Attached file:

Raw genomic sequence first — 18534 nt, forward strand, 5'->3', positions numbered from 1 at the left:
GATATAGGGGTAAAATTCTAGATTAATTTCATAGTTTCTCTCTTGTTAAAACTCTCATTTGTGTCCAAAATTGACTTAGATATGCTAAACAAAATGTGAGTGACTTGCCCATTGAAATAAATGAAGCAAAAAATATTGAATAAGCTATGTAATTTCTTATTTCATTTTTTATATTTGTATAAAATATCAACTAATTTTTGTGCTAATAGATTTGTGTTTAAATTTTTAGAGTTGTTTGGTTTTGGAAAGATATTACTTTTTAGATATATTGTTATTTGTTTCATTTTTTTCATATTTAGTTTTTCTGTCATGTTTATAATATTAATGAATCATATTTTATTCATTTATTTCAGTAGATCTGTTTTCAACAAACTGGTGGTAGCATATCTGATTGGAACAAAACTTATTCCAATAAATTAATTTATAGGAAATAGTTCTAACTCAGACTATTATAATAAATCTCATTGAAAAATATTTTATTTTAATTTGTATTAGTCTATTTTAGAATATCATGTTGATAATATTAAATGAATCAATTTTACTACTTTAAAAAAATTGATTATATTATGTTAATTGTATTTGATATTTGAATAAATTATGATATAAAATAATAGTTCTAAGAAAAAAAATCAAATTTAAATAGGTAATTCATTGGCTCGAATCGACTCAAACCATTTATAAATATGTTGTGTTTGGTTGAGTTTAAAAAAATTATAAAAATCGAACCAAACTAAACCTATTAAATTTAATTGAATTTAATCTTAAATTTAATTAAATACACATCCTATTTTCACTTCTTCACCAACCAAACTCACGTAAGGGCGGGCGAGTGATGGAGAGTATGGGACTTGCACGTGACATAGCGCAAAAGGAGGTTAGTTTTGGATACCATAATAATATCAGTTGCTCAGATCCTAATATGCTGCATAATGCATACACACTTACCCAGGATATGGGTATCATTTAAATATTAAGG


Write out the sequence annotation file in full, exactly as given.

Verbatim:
Raw genomic sequence first — 18534 nt, forward strand, 5'->3', positions numbered from 1 at the left:
GATATAGGGGTAAAATTCTAGATTAATTTCATAGTTTCTCTCTTGTTAAAACTCTCATTTGTGTCCAAAATTGACTTAGATATGCTAAACAAAATGTGAGTGACTTGCCCATTGAAATAAATGAAGCAAAAAATATTGAATAAGCTATGTAATTTCTTATTTCATTTTTTATATTTGTATAAAATATCAACTAATTTTTGTGCTAATAGATTTGTGTTTAAATTTTTAGAGTTGTTTGGTTTTGGAAAGATATTACTTTTTAGATATATTGTTATTTGTTTCATTTTTTTCATATTTAGTTTTTCTGTCATGTTTATAATATTAATGAATCATATTTTATTCATTTATTTCAGTAGATCTGTTTTCAACAAACTGGTGGTAGCATATCTGATTGGAACAAAACTTATTCCAATAAATTAATTTATAGGAAATAGTTCTAACTCAGACTATTATAATAAATCTCATTGAAAAATATTTTATTTTAATTTGTATTAGTCTATTTTAGAATATCATGTTGATAATATTAAATGAATCAATTTTACTACTTTAAAAAAATTGATTATATTATGTTAATTGTATTTGATATTTGAATAAATTATGATATAAAATAATAGTTCTAAGAAAAAAAATCAAATTTAAATAGGTAATTCATTGGCTCGAATCGACTCAAACCATTTATAAATATGTTGTGTTTGGTTGAGTTTAAAAAAATTATAAAAATCGAACCAAACTAAACCTATTAAATTTAATTGAATTTAATCTTAAATTTAATTAAATACACATCCTATTTTCACTTCTTCACCAACCAAACTCACGTAAGGGCGGGCGAGTGATGGAGAGTATGGGACTTGCACGTGACATAGCGCAAAAGGAGGTTAGTTTTGGATACCATAATAATATCAGTTGCTCAGATCCTAATATGCTGCATAATGCATACACACTTACCCAGGATATGGGTATCATTTAAATATTAAGG